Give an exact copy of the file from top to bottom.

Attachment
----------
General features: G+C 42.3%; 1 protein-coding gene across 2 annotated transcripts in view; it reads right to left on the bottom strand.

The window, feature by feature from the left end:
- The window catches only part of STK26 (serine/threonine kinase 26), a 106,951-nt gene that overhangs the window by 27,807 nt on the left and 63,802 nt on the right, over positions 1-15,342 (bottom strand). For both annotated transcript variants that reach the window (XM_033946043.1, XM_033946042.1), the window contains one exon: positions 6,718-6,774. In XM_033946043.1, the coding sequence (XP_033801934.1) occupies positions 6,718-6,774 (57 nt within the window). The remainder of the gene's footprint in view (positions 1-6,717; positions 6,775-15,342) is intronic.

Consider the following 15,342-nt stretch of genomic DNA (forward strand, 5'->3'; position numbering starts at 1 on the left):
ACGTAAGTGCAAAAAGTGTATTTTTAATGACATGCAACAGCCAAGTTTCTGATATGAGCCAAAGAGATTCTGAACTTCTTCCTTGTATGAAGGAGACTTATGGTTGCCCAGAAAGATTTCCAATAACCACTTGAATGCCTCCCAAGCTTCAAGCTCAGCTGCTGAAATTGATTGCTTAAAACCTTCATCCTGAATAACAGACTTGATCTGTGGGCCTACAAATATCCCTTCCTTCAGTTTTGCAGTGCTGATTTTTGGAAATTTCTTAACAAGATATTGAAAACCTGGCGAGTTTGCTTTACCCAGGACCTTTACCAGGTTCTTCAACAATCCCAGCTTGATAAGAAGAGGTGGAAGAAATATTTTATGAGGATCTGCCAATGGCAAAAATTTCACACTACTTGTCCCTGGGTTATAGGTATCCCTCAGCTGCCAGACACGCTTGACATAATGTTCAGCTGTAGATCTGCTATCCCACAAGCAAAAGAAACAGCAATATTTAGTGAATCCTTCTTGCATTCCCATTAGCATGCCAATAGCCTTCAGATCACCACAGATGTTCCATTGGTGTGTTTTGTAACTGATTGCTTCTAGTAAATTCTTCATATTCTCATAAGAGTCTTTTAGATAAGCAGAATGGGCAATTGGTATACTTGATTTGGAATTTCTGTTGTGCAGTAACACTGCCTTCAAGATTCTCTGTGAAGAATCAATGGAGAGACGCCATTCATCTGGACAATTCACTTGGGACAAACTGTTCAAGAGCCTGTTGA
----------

General features: G+C 42.3%; 1 protein-coding gene across 2 annotated transcripts in view; it reads right to left on the bottom strand.

The window, feature by feature from the left end:
- The window catches only part of STK26 (serine/threonine kinase 26), a 106,951-nt gene that overhangs the window by 27,807 nt on the left and 63,802 nt on the right, over positions 1-15,342 (bottom strand). For both annotated transcript variants that reach the window (XM_033946043.1, XM_033946042.1), the window contains one exon: positions 6,718-6,774. In XM_033946043.1, the coding sequence (XP_033801934.1) occupies positions 6,718-6,774 (57 nt within the window). The remainder of the gene's footprint in view (positions 1-6,717; positions 6,775-15,342) is intronic.

Consider the following 15,342-nt stretch of genomic DNA (forward strand, 5'->3'; position numbering starts at 1 on the left):
ACGTAAGTGCAAAAAGTGTATTTTTAATGACATGCAACAGCCAAGTTTCTGATATGAGCCAAAGAGATTCTGAACTTCTTCCTTGTATGAAGGAGACTTATGGTTGCCCAGAAAGATTTCCAATAACCACTTGAATGCCTCCCAAGCTTCAAGCTCAGCTGCTGAAATTGATTGCTTAAAACCTTCATCCTGAATAACAGACTTGATCTGTGGGCCTACAAATATCCCTTCCTTCAGTTTTGCAGTGCTGATTTTTGGAAATTTCTTAACAAGATATTGAAAACCTGGCGAGTTTGCTTTACCCAGGACCTTTACCAGGTTCTTCAACAATCCCAGCTTGATAAGAAGAGGTGGAAGAAATATTTTATGAGGATCTGCCAATGGCAAAAATTTCACACTACTTGTCCCTGGGTTATAGGTATCCCTCAGCTGCCAGACACGCTTGACATAATGTTCAGCTGTAGATCTGCTATCCCACAAGCAAAAGAAACAGCAATATTTAGTGAATCCTTCTTGCATTCCCATTAGCATGCCAATAGCCTTCAGATCACCACAGATGTTCCATTGGTGTGTTTTGTAACTGATTGCTTCTAGTAAATTCTTCATATTCTCATAAGAGTCTTTTAGATAAGCAGAATGGGCAATTGGTATACTTGATTTGGAATTTCTGTTGTGCAGTAACACTGCCTTCAAGATTCTCTGTGAAGAATCAATGGAGAGACGCCATTCATCTGGACAATTCACTTGGGACAAACTGTTCAAGAGCCTGTTGA